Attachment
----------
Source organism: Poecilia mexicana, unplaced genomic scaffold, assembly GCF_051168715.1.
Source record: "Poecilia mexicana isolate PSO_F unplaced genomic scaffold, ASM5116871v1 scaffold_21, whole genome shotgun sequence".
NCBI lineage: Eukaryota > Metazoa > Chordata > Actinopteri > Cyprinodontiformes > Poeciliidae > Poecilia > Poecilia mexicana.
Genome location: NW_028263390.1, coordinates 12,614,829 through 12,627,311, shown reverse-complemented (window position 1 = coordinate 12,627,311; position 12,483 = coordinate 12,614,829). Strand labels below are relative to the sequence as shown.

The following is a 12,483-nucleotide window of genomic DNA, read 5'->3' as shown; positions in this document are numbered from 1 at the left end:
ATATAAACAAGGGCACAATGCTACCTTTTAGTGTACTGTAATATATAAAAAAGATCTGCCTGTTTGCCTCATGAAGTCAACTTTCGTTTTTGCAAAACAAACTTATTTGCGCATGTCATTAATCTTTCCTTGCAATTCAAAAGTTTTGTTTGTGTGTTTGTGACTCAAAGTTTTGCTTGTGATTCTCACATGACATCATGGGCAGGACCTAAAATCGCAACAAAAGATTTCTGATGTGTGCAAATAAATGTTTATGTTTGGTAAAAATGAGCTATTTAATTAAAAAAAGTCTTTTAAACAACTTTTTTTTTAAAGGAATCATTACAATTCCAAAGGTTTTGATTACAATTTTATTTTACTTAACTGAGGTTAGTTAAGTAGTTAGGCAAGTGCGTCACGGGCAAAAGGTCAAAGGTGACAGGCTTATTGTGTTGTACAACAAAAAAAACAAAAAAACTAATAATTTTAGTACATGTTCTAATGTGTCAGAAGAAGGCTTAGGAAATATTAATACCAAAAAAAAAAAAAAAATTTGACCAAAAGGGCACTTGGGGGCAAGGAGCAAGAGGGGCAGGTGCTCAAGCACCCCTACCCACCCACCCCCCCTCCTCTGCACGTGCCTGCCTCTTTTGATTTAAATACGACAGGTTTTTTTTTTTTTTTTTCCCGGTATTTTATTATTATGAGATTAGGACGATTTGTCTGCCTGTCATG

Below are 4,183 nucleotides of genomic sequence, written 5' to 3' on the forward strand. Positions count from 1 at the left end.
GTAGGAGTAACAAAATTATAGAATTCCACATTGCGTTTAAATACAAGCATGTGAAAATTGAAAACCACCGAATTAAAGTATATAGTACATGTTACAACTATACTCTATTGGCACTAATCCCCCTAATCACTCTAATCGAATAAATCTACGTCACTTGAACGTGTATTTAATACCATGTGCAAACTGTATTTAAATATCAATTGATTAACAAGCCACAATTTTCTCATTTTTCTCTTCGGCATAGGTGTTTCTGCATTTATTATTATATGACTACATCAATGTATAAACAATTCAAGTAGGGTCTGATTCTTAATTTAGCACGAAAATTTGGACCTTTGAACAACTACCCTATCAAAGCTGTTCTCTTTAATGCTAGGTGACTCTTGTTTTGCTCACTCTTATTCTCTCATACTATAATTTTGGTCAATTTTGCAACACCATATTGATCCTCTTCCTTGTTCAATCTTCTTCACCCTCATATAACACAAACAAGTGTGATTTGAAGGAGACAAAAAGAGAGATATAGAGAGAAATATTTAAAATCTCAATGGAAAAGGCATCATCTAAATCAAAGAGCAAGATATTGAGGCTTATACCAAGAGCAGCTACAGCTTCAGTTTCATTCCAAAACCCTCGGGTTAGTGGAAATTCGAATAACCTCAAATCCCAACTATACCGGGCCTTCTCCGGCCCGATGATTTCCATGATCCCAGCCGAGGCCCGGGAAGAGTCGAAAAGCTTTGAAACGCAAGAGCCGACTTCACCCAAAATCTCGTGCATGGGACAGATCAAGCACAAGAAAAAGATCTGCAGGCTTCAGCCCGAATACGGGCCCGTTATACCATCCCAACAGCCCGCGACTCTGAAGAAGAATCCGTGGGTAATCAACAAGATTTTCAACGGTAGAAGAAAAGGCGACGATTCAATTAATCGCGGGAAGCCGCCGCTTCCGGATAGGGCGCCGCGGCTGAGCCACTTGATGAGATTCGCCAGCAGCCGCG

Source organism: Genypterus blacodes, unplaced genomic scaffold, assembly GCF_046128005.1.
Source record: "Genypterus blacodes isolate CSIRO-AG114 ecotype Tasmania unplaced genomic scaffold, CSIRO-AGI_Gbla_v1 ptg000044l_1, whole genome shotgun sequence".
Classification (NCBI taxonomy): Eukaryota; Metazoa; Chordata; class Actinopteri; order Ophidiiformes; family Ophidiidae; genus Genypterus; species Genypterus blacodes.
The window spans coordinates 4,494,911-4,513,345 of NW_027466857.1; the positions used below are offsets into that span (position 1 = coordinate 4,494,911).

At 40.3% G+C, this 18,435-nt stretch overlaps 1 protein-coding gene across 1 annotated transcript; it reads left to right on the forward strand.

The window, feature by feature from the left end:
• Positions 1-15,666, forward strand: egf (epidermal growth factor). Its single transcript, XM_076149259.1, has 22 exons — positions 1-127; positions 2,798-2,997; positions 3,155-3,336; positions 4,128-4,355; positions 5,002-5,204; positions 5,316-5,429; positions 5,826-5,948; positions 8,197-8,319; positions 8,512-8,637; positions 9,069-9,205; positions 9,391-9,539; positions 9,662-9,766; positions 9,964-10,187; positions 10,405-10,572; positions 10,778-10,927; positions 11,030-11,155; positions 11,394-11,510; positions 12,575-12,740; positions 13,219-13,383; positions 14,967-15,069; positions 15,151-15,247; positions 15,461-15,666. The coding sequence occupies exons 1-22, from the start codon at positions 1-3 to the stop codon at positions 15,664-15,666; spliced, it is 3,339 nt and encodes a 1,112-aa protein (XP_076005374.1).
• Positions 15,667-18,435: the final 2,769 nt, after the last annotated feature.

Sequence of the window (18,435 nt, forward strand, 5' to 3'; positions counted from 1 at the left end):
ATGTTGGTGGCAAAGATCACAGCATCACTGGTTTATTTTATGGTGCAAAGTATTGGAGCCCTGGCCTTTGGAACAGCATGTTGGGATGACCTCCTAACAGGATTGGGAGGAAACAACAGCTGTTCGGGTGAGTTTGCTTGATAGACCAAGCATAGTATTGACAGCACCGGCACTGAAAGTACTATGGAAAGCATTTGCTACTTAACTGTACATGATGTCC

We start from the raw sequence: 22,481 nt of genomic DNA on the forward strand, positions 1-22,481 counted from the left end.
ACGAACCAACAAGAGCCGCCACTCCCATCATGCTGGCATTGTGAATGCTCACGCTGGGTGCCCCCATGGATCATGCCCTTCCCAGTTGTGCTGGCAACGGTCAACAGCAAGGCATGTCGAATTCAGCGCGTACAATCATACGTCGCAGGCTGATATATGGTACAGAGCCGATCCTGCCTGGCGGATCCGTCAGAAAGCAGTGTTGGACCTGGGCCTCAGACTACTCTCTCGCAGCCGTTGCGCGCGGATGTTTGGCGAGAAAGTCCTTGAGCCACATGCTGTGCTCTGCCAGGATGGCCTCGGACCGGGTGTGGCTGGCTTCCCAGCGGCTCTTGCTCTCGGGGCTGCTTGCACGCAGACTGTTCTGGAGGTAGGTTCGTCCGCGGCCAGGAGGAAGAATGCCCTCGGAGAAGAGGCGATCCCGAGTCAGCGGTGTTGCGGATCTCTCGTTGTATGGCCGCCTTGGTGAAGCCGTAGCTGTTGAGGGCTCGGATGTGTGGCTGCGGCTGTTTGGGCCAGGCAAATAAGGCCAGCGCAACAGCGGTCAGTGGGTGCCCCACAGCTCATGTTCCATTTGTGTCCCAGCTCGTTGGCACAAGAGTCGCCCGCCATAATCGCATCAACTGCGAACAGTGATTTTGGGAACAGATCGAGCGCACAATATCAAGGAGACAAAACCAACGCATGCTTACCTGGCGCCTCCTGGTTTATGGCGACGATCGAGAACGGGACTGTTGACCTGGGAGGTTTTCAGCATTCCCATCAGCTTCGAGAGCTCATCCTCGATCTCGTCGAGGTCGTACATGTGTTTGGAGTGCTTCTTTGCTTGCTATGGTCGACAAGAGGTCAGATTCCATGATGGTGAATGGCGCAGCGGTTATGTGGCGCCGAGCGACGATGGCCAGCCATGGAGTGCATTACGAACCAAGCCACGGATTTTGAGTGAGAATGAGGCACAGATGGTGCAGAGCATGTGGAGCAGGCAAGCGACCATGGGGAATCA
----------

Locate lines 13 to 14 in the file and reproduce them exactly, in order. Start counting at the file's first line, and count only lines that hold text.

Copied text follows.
At 40.3% G+C, this 18,435-nt stretch overlaps 1 protein-coding gene across 1 annotated transcript; it reads left to right on the forward strand.

The window, feature by feature from the left end: